Conditions treated by the Cystic Fibrosis (CF) team

Jayden with physio having spirometry test

The Cystic Fibrosis (CF) team at Great Ormond Street Hospital treat this life-limiting disorder which affects more than 9,000 people in the UK, just under half of whom are children.

Approximately one in 25 of the population in the UK carry the faulty gene that causes cystic fibrosis and if two carriers have a child, the baby has a one in four chance of having CF.

Five babies are born with CF each week in the UK.

Two young lives are lost to CF each week.

Approximately half of those living with CF are likely to live past their late thirties.

Cystic fibrosis affects many internal organs, but in particular the lungs and digestive system by clogging them with thick sticky mucus.

Diagnosis of cystic fibrosis

Newborn screening for CF is routinely undertaken across the UK. The test is part of the heel prick sample of blood that is taken in the first few days after a baby is born.

The sooner CF is diagnosed, the earlier the appropriate treatment can commence.

Although CF is now mostly diagnosed through this screening process, there are some babies and older children (and even adults) who are diagnosed following unexplained illness.

In these cases the test used to confirm the diagnosis is either a sweat test (as those with CF have a greater than normal amount of salt in their sweat) or genetic testing with a blood sample or a swab of the inside of the cheek).

The lungs and digestive system

In CF the body produces sticky secretions that particularly affect the lungs and digestive system.

Often in newborn babies there are no immediate signs of any problems and so coming to terms with the diagnosis can be difficult. It is important, however, for appropriate treatment to be started at the earliest opportunity so that we can keep the baby as well as possible for as long as possible and delay the onset of symptoms.

When symptoms appear these may include a cough, chest infections, difficulty absorbing fat which results in poor weight gain. A combination of medication and physiotherapy (physical activity and airway clearance) can help control lung infections and prevent lung damage.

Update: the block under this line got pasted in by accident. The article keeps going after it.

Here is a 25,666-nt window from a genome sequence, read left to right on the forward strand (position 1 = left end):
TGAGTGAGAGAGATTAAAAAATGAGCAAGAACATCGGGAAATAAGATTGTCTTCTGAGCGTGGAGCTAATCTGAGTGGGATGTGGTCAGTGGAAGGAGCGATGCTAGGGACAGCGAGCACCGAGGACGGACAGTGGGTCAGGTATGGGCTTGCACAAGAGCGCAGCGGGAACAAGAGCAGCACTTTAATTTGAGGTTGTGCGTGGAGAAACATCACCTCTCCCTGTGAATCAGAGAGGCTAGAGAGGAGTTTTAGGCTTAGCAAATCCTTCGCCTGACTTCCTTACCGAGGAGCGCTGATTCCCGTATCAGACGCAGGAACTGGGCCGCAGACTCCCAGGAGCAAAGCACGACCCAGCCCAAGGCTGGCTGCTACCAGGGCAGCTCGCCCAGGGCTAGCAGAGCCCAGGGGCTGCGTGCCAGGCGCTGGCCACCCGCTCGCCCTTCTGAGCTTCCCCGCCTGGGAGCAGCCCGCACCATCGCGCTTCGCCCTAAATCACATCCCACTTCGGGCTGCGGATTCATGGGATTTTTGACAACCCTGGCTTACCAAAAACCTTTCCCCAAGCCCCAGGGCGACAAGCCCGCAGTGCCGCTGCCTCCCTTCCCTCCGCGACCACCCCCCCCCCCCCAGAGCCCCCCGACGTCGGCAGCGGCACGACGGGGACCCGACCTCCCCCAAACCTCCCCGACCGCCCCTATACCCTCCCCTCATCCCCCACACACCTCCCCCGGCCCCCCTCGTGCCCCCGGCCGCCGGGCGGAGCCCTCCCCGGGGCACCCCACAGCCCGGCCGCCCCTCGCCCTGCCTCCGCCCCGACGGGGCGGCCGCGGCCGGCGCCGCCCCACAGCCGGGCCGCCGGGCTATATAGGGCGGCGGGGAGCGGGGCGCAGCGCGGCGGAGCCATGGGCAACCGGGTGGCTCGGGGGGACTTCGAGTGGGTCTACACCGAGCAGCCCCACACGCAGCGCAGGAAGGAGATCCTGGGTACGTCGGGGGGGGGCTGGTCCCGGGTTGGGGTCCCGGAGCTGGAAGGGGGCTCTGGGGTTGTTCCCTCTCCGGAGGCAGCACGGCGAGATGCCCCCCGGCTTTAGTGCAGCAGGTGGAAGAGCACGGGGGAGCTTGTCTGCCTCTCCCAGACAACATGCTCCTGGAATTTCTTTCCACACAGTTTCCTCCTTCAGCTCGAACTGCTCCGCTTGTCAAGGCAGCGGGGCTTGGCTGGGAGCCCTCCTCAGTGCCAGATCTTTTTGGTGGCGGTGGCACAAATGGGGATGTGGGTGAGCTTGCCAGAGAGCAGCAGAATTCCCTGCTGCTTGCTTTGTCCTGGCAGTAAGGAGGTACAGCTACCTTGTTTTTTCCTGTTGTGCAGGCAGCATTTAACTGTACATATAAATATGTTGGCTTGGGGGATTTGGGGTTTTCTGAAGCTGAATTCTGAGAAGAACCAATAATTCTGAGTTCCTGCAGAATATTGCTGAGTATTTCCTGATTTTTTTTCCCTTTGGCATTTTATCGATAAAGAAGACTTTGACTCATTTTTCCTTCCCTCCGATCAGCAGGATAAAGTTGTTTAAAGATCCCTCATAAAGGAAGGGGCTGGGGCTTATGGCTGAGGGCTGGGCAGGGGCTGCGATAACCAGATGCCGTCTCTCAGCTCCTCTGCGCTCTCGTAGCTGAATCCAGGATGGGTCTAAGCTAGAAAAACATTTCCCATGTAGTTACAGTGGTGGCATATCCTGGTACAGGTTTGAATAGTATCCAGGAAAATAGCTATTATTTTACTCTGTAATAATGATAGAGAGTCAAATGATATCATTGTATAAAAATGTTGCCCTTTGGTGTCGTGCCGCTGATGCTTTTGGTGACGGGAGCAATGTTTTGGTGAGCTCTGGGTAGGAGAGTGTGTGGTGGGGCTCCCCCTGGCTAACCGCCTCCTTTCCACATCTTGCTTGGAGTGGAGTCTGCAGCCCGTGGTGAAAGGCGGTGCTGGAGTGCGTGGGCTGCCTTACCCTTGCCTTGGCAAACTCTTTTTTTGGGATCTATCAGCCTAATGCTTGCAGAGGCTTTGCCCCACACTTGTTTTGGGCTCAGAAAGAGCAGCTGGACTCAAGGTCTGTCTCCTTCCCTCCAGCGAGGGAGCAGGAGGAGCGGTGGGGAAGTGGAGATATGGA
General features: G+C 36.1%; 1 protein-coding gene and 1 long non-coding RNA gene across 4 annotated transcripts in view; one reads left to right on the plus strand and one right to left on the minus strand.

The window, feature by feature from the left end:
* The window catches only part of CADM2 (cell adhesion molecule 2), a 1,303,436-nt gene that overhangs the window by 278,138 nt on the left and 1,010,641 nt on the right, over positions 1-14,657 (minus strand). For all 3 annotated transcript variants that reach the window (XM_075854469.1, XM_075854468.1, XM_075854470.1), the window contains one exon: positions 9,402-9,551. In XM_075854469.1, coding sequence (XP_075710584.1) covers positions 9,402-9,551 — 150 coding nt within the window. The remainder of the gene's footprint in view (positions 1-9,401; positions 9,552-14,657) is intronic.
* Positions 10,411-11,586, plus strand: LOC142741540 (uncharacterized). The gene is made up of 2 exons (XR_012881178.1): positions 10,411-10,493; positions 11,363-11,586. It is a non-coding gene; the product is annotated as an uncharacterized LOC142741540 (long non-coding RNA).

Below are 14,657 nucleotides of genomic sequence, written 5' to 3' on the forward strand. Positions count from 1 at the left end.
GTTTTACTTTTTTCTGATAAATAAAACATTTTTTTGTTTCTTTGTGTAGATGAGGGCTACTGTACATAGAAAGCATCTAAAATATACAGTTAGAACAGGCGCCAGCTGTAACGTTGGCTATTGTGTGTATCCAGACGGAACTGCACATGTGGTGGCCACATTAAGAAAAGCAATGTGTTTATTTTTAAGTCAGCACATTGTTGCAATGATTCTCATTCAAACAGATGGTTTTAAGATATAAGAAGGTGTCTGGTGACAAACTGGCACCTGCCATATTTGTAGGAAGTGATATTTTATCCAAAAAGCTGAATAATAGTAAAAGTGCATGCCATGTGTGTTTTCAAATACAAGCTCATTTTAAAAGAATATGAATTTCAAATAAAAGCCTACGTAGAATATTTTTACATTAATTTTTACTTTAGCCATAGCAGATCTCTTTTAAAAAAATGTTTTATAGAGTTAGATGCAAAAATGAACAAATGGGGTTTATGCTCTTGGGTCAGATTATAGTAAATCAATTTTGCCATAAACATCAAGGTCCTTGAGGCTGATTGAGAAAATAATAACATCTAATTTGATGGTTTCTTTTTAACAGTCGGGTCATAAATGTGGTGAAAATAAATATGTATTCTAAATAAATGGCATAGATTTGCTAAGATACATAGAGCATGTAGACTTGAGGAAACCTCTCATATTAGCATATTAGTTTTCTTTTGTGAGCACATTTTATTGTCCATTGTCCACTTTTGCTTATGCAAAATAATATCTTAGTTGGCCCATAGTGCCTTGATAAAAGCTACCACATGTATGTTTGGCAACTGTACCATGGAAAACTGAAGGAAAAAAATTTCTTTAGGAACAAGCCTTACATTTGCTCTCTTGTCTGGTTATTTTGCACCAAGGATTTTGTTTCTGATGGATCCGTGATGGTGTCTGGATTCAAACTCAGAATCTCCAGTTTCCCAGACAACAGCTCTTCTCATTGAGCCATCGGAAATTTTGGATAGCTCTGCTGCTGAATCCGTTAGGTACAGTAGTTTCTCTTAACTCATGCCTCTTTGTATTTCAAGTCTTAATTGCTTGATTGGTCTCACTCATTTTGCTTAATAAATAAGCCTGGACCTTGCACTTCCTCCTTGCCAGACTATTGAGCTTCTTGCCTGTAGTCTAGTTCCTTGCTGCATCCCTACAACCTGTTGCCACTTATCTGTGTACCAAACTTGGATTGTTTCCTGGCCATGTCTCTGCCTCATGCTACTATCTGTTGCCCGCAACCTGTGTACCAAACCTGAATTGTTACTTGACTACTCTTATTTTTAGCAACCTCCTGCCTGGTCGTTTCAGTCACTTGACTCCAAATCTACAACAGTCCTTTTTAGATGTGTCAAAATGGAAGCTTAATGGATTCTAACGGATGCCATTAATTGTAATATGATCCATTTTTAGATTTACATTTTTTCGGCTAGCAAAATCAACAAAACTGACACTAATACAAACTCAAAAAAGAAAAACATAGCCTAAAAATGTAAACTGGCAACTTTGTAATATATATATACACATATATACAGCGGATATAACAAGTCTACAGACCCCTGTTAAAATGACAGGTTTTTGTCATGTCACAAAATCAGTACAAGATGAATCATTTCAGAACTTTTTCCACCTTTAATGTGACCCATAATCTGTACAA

In terms of the digestive system, CF affects the pancreas, which makes it difficult for people with CF to digest food, in particular fat. This can lead to poor growth, physical weakness and delayed puberty.

In order to prevent this, most babies and children with CF take special enzymes which help the absorption of fat.

To avoid the risk of cross-infection, it is recommended that people with CF do not come into close contact with others with CF.

Other affected organs

Occasionally babies with CF display signs in the first few days of life with an obstruction of the bowel (called meconium ileus). The baby fails to open their bowels to pass meconium (a thick black material present in the bowels of all newborn babies) because the meconium is so thick that it blocks the bowel.

Babies with meconium ileus often need an urgent operation to relieve the blockage, although in some cases it can be managed without surgery.

People with CF are prone to developing bone disease (weak bones) due to the nutritional and other problems involved with the disease. This often causes problems in early adulthood and it is therefore very important that careful attention is paid to good nutrition and exercise to keep the bones healthy and strong.

CF is associated with fertility problems, particularly in men where the tubes that carry sperm are blocked. Women with CF do produce healthy, fertile eggs so effective contraception is necessary.

CF can also cause blockage of small ducts in the liver. This only happens to approximately eight per cent of people who have CF, but it is serious and people with CF are regularly monitored for liver complications.

Treatment of CF

Medication for the chest may include:

  • Antibiotics to help treat or to control chest infections.
  • Medicines to help clear mucus from the lungs (eg hypertonic saline or DNase).
  • Other medications, such as steroids or bronchodilators, may also be necessary depending on the individual clinical situation.
  • Medicines for the digestive system include pancreatic enzymes, extra vitamins and nutritional supplements. 

Physiotherapy is an important part of the management of CF. Regular physical activity helps to keep the body fit (especially the lungs and heart), lungs clear, bones healthy and muscles strong. In addition airway clearance techniques are used to help clear mucus from the airways.

Other medications and treatment may also be necessary depending on each individual situation.